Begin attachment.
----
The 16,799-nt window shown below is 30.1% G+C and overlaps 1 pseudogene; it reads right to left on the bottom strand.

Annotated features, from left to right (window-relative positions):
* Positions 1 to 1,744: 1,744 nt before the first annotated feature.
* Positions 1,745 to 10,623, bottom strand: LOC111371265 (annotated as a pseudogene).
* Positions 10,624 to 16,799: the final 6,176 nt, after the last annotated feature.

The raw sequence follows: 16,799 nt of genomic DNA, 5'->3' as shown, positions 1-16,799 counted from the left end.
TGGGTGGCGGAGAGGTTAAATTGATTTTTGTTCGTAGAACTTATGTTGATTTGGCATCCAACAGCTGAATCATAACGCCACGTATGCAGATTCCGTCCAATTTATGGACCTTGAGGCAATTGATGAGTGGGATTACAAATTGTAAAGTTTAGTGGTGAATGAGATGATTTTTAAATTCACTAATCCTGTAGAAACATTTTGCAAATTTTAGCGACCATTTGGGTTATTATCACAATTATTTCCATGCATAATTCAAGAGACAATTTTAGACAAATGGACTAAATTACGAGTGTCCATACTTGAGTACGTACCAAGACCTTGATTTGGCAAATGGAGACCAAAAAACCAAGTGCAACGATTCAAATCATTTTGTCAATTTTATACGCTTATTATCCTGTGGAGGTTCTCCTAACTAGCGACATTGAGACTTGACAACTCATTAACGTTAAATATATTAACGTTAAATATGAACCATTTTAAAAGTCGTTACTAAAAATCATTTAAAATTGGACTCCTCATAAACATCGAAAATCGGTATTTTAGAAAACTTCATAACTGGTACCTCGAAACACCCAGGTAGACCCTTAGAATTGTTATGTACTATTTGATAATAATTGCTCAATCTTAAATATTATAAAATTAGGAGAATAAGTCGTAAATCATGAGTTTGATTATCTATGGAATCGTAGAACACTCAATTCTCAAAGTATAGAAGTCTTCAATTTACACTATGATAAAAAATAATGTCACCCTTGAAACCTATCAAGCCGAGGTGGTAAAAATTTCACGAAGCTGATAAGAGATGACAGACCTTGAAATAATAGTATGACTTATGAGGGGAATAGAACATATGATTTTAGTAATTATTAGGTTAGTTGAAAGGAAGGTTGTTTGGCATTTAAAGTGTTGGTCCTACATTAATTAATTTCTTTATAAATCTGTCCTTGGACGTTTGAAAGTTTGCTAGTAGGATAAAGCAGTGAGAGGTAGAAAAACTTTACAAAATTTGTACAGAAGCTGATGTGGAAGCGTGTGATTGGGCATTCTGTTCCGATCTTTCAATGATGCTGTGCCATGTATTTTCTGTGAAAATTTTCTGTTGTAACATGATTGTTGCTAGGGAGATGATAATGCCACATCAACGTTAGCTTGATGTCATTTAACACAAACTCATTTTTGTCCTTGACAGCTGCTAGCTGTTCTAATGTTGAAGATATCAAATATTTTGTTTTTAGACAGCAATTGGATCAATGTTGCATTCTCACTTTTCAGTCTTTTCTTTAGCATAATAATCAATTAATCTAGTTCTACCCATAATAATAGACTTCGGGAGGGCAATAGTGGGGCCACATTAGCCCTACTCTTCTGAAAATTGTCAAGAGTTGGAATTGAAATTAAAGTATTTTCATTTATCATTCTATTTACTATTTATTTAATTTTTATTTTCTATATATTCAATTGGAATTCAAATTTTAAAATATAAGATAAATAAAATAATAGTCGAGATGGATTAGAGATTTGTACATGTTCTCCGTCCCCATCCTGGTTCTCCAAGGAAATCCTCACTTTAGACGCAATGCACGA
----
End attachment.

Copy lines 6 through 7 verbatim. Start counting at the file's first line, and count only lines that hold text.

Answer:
The raw sequence follows: 16,799 nt of genomic DNA, 5'->3' as shown, positions 1-16,799 counted from the left end.
TGGGTGGCGGAGAGGTTAAATTGATTTTTGTTCGTAGAACTTATGTTGATTTGGCATCCAACAGCTGAATCATAACGCCACGTATGCAGATTCCGTCCAATTTATGGACCTTGAGGCAATTGATGAGTGGGATTACAAATTGTAAAGTTTAGTGGTGAATGAGATGATTTTTAAATTCACTAATCCTGTAGAAACATTTTGCAAATTTTAGCGACCATTTGGGTTATTATCACAATTATTTCCATGCATAATTCAAGAGACAATTTTAGACAAATGGACTAAATTACGAGTGTCCATACTTGAGTACGTACCAAGACCTTGATTTGGCAAATGGAGACCAAAAAACCAAGTGCAACGATTCAAATCATTTTGTCAATTTTATACGCTTATTATCCTGTGGAGGTTCTCCTAACTAGCGACATTGAGACTTGACAACTCATTAACGTTAAATATATTAACGTTAAATATGAACCATTTTAAAAGTCGTTACTAAAAATCATTTAAAATTGGACTCCTCATAAACATCGAAAATCGGTATTTTAGAAAACTTCATAACTGGTACCTCGAAACACCCAGGTAGACCCTTAGAATTGTTATGTACTATTTGATAATAATTGCTCAATCTTAAATATTATAAAATTAGGAGAATAAGTCGTAAATCATGAGTTTGATTATCTATGGAATCGTAGAACACTCAATTCTCAAAGTATAGAAGTCTTCAATTTACACTATGATAAAAAATAATGTCACCCTTGAAACCTATCAAGCCGAGGTGGTAAAAATTTCACGAAGCTGATAAGAGATGACAGACCTTGAAATAATAGTATGACTTATGAGGGGAATAGAACATATGATTTTAGTAATTATTAGGTTAGTTGAAAGGAAGGTTGTTTGGCATTTAAAGTGTTGGTCCTACATTAATTAATTTCTTTATAAATCTGTCCTTGGACGTTTGAAAGTTTGCTAGTAGGATAAAGCAGTGAGAGGTAGAAAAACTTTACAAAATTTGTACAGAAGCTGATGTGGAAGCGTGTGATTGGGCATTCTGTTCCGATCTTTCAATGATGCTGTGCCATGTATTTTCTGTGAAAATTTTCTGTTGTAACATGATTGTTGCTAGGGAGATGATAATGCCACATCAACGTTAGCTTGATGTCATTTAACACAAACTCATTTTTGTCCTTGACAGCTGCTAGCTGTTCTAATGTTGAAGATATCAAATATTTTGTTTTTAGACAGCAATTGGATCAATGTTGCATTCTCACTTTTCAGTCTTTTCTTTAGCATAATAATCAATTAATCTAGTTCTACCCATAATAATAGACTTCGGGAGGGCAATAGTGGGGCCACATTAGCCCTACTCTTCTGAAAATTGTCAAGAGTTGGAATTGAAATTAAAGTATTTTCATTTATCATTCTATTTACTATTTATTTAATTTTTATTTTCTATATATTCAATTGGAATTCAAATTTTAAAATATAAGATAAATAAAATAATAGTCGAGATGGATTAGAGATTTGTACATGTTCTCCGTCCCCATCCTGGTTCTCCAAGGAAATCCTCACTTTAGACGCAATGCACGA